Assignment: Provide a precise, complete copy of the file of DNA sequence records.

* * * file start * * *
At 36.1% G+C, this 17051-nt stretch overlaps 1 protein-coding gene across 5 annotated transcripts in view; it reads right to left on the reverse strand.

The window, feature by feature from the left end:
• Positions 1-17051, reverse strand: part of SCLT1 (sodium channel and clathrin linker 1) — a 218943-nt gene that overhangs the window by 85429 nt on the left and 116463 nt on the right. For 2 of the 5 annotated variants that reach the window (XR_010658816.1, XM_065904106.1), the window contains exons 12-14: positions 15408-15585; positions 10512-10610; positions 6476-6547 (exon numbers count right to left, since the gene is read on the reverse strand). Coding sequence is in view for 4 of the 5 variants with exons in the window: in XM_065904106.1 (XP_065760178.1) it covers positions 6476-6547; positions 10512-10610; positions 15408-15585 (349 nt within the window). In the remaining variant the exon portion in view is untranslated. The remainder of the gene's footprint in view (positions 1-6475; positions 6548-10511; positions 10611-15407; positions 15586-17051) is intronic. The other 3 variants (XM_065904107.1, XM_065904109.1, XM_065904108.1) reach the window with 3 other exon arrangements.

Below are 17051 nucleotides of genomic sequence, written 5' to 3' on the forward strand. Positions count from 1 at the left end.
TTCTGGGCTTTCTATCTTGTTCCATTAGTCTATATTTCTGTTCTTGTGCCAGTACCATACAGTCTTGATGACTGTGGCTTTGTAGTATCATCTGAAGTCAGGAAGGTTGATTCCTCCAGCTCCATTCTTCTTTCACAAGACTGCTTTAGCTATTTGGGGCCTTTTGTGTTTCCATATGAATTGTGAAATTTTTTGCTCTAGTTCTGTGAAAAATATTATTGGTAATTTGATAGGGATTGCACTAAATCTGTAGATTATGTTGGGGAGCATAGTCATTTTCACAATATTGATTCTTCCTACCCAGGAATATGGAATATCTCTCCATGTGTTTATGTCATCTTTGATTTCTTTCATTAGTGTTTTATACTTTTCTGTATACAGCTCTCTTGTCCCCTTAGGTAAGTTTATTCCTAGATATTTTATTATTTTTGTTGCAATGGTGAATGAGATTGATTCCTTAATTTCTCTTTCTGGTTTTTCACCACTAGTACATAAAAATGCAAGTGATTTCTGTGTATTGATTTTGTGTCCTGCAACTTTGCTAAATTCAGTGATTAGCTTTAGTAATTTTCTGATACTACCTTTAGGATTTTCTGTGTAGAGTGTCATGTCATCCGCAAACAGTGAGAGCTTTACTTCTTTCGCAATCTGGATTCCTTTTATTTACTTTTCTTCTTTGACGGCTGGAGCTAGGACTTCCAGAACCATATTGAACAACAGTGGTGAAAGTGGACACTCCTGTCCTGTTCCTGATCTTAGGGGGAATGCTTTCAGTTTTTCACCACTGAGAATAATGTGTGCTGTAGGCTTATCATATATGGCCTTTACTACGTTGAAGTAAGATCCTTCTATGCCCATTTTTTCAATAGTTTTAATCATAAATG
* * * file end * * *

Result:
At 36.1% G+C, this 17051-nt stretch overlaps 1 protein-coding gene across 5 annotated transcripts in view; it reads right to left on the reverse strand.

The window, feature by feature from the left end:
• Positions 1-17051, reverse strand: part of SCLT1 (sodium channel and clathrin linker 1) — a 218943-nt gene that overhangs the window by 85429 nt on the left and 116463 nt on the right. For 2 of the 5 annotated variants that reach the window (XR_010658816.1, XM_065904106.1), the window contains exons 12-14: positions 15408-15585; positions 10512-10610; positions 6476-6547 (exon numbers count right to left, since the gene is read on the reverse strand). Coding sequence is in view for 4 of the 5 variants with exons in the window: in XM_065904106.1 (XP_065760178.1) it covers positions 6476-6547; positions 10512-10610; positions 15408-15585 (349 nt within the window). In the remaining variant the exon portion in view is untranslated. The remainder of the gene's footprint in view (positions 1-6475; positions 6548-10511; positions 10611-15407; positions 15586-17051) is intronic. The other 3 variants (XM_065904107.1, XM_065904109.1, XM_065904108.1) reach the window with 3 other exon arrangements.

Below are 17051 nucleotides of genomic sequence, written 5' to 3' on the forward strand. Positions count from 1 at the left end.
TTCTGGGCTTTCTATCTTGTTCCATTAGTCTATATTTCTGTTCTTGTGCCAGTACCATACAGTCTTGATGACTGTGGCTTTGTAGTATCATCTGAAGTCAGGAAGGTTGATTCCTCCAGCTCCATTCTTCTTTCACAAGACTGCTTTAGCTATTTGGGGCCTTTTGTGTTTCCATATGAATTGTGAAATTTTTTGCTCTAGTTCTGTGAAAAATATTATTGGTAATTTGATAGGGATTGCACTAAATCTGTAGATTATGTTGGGGAGCATAGTCATTTTCACAATATTGATTCTTCCTACCCAGGAATATGGAATATCTCTCCATGTGTTTATGTCATCTTTGATTTCTTTCATTAGTGTTTTATACTTTTCTGTATACAGCTCTCTTGTCCCCTTAGGTAAGTTTATTCCTAGATATTTTATTATTTTTGTTGCAATGGTGAATGAGATTGATTCCTTAATTTCTCTTTCTGGTTTTTCACCACTAGTACATAAAAATGCAAGTGATTTCTGTGTATTGATTTTGTGTCCTGCAACTTTGCTAAATTCAGTGATTAGCTTTAGTAATTTTCTGATACTACCTTTAGGATTTTCTGTGTAGAGTGTCATGTCATCCGCAAACAGTGAGAGCTTTACTTCTTTCGCAATCTGGATTCCTTTTATTTACTTTTCTTCTTTGACGGCTGGAGCTAGGACTTCCAGAACCATATTGAACAACAGTGGTGAAAGTGGACACTCCTGTCCTGTTCCTGATCTTAGGGGGAATGCTTTCAGTTTTTCACCACTGAGAATAATGTGTGCTGTAGGCTTATCATATATGGCCTTTACTACGTTGAAGTAAGATCCTTCTATGCCCATTTTTTCAATAGTTTTAATCATAAATG